OK, frogs, many anglers have tried them, and many anglers especially those with no patience probably didn’t catch fish with them either. I am sure they have not touched them since! I am talking about those big hollow soft rubber-bodied top waters. We now know (thanks to Bassmaster Elite Series angler Dean Rojas) as Kermit.
Every bass angler knows that bass are equal opportunity eaters. Anything that swims, crawls, slithers, hops, or flies is on the menu for an aggressive fish. Forage species other than shad and crayfish can be found with far more frequency along the shoreline than in open or deep water. Some of these species can include frogs, snakes, birds, dragonflies, mice, young muskrats, baby ducks, and more. Therefore, when you need a lure that will penetrate into the type of cover where big bass are waiting for these types of food sources without getting snagged and hung up on every cast. You need to choose the best bait for this, and that is a frog.
The distinctive feature of the frogs
There are two main reasons why these baits often make a quick trip back to the bottom of the tackle box. One, you are not getting too many bites, and two; you are missing too many fish, or a combination of both. Chances are you are just working that frog a little too fast. If you are fishing the right stuff (thick weed beds or lily pads) then you need to slow down your retrieve. As I have heard said many times, big bass are big lazy couch potatoes. They just sit around waiting for a nice easy meal to munch on.
Frogs have become increasingly sophisticated over the past few years, resulting in lures that function exceptionally well in getting big bass out of thick, heavy cover. The distinctive feature of the frog is that the hooks are facing upwards making it weedless. The bait has no protrusions or sharp angles to pick up the scum floating on top of the vegetation. They are also almost exclusively soft and most are hollow plastic. The idea behind the development of the frog is to enable anglers to put a lure into areas where an exposed hook will either hang up or pick up aquatic vegetation and drag it along, which will make a hungry bass shy away.
Location is the key to success
Location is the key to success when it comes to fishing a frog. Typical frog water would be a large grassy area, especially with moss or ‘scum’ growing on top. Other good water would be sparse grass, pads, and overhanging bushes and trees. There should be sufficient depth of water under the cover you are targeting. Keep in mind though, that if a bass can propel itself, then you have enough water. I have found my best areas have easy access to deep water so fish will feel confident enough to get under the protective covering.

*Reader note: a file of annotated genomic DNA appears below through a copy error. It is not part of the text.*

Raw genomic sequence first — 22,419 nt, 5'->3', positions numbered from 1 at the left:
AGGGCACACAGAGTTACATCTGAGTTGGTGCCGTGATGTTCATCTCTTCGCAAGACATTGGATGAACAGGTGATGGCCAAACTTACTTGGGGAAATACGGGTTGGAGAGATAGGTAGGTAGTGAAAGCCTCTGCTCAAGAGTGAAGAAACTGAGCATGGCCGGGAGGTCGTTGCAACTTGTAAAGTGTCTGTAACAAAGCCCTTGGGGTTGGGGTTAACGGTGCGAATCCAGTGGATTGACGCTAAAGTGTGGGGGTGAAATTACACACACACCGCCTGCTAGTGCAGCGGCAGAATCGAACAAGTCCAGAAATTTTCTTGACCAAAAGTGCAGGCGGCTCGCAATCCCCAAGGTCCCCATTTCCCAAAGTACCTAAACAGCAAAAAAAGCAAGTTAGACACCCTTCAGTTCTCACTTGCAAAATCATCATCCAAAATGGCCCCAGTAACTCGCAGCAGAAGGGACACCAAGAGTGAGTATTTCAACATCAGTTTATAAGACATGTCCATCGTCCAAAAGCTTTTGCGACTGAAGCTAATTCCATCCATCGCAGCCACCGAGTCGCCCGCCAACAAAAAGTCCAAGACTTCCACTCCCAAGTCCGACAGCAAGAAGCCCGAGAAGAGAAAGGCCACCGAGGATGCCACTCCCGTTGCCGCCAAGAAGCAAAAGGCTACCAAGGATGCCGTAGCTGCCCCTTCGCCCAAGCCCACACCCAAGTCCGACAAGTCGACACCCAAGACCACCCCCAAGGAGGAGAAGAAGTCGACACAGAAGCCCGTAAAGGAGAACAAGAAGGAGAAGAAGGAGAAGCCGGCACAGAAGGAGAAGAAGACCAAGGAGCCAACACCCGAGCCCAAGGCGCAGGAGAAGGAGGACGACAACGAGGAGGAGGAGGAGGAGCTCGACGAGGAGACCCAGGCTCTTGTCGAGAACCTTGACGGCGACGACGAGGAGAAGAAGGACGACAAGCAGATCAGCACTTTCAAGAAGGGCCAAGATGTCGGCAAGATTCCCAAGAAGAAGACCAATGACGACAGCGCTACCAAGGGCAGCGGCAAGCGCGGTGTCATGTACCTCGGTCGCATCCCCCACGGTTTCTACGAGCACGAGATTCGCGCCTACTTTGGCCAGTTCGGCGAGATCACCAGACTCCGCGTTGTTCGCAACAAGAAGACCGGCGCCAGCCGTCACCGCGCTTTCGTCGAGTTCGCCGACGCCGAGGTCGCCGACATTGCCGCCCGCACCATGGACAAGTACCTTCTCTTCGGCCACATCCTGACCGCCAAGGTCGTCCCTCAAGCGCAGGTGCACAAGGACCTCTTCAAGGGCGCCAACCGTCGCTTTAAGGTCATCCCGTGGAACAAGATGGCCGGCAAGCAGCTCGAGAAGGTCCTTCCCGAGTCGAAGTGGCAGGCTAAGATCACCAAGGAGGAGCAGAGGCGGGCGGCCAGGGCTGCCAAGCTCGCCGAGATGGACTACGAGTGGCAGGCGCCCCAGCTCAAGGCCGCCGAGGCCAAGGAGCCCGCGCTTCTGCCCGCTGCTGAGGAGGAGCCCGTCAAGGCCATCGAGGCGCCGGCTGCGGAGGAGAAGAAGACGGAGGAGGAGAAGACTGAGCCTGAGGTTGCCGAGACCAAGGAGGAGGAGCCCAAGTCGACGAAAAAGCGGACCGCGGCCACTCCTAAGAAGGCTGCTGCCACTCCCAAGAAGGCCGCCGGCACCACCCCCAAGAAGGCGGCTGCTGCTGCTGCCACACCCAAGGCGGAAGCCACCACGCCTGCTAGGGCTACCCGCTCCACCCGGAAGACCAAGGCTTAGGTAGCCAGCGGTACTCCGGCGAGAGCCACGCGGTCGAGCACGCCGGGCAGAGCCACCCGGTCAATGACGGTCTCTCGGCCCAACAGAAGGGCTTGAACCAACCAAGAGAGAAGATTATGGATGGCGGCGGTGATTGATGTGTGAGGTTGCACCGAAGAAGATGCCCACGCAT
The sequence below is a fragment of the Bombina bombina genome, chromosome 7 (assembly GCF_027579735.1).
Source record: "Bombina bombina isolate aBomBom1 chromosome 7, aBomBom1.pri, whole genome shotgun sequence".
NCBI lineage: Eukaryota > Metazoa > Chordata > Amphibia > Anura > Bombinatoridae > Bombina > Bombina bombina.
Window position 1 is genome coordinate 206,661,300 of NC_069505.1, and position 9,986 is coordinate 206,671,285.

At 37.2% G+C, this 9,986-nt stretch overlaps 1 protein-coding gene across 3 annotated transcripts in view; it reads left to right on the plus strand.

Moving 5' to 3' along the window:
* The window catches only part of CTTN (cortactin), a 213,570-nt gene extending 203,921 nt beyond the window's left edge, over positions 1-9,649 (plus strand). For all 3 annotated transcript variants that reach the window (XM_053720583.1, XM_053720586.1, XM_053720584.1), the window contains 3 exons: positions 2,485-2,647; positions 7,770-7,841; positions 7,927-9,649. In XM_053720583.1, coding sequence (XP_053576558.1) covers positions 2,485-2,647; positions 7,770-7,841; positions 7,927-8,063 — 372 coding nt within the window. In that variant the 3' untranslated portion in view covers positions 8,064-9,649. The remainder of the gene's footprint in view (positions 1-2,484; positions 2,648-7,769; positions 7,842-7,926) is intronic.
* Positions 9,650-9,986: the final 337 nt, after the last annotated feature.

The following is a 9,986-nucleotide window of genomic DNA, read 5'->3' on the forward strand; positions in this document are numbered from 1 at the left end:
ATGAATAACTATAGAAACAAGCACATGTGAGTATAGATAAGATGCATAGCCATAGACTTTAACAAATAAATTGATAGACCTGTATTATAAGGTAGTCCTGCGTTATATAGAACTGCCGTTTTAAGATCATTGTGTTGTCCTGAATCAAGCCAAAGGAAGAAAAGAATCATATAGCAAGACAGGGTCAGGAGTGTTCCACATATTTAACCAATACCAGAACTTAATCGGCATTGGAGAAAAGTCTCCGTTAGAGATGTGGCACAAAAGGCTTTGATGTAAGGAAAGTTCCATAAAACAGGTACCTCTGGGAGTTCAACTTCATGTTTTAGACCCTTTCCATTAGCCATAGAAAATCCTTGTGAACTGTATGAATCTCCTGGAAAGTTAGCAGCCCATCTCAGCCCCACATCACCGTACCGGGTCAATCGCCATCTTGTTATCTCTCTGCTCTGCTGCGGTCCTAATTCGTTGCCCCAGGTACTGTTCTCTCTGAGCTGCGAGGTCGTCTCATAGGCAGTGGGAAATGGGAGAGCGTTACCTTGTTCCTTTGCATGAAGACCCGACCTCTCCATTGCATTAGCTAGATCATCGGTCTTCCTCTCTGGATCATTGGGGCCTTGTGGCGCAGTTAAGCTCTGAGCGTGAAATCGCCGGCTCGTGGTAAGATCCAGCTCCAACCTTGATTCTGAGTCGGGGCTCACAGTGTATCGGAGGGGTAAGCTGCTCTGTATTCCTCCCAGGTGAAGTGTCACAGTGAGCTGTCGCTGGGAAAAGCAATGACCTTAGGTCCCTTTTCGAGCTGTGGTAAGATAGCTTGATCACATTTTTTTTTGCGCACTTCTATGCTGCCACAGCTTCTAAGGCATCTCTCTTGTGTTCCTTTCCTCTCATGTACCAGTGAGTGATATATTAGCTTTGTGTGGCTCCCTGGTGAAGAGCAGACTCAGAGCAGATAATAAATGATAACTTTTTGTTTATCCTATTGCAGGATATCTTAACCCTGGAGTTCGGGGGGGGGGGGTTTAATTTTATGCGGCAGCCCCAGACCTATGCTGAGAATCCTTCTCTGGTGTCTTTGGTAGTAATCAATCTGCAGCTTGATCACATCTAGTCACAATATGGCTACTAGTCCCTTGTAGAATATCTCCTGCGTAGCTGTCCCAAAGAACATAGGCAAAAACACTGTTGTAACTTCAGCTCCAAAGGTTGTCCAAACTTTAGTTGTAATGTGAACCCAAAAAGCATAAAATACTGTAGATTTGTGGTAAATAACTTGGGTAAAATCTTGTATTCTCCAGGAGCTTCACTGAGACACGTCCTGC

Locate good looking frog water
When you have located some good-looking frog water and you have the appropriate rod, reel and frog combo, then its time to start having some fun! Using the frog is easy. Cast it out on the grass and hop it back to the boat. When casting the frog, sometimes the best effect is to cause the frog to slap down hard on the mat, like a frog jumping off the bank. If you notice bass, spooking with your cast you might find it better to cast on the bank and ease the frog onto the mat. This technique is especially effective when the bass are right up on the bank and the slap may spook them.
What I like to do is pop, or twitch the bait once or twice, then stop for a few seconds and repeat the same method until my bait comes to a pocket, weed edge, lily pad or something else different in the mat. I will then let it sit, and sit, and then sit some more! I will often let that frog sit there for as long as 10 to 20 seconds or more. Trust me, if you know the fish are in there it is well worth the wait!
The important part
Now here is the important part, if there has not been a blow up by now, I will just barely twitch it without moving the bait much at all. This will make the legs quiver a little, and most often, this is where I will get a big strike. Try to visualize this, that when retrieving a frog over a mat of vegetation, if there is a fish in the area, he has to have time to hear the bait and see the bait, then swim over to the source of the commotion, then decide whether to hit it. Big fish can be very fussy that way.
OK, now you have just had a huge boil, set the hook, and the lure just floats back up. What happened? Well it could be a couple of things. You could be using the wrong equipment, or not setting the hook correctly. As soon as you get the strike, drop your rod tip immediately, but do not set the hook. If he has it, he will not feel you and spit out the bait. Set as soon as you feel him, or see any line movement. It is critical to have some slack in the line before you snap your wrist on the hook set. If you try to set on taught line, you will only pull the bait out of the fish’s mouth.
Hooking and landing the big bass
Hooking and landing the big bass that often inhabit this water can be challenging. Typically, experienced frog anglers will use heavy line and stout rods to get these fish. Monofilament lines in the 20-40 pound class are common, and braided superlines in the 50-80 pound class have gained immense popularity in the past few years. Super braids have the ability to cut through the grass more easily than monofilaments and they give you a great advantage in hook setting power, especially on a long cast. I prefer to use a flipping stick, spooled with 50 to 80 pound braid. You should use whatever is comfortable for you. Just make sure you have a rod that packs quite a punch. You will need the heavy equipment to horse fish out of cover and most importantly, to properly set that hook.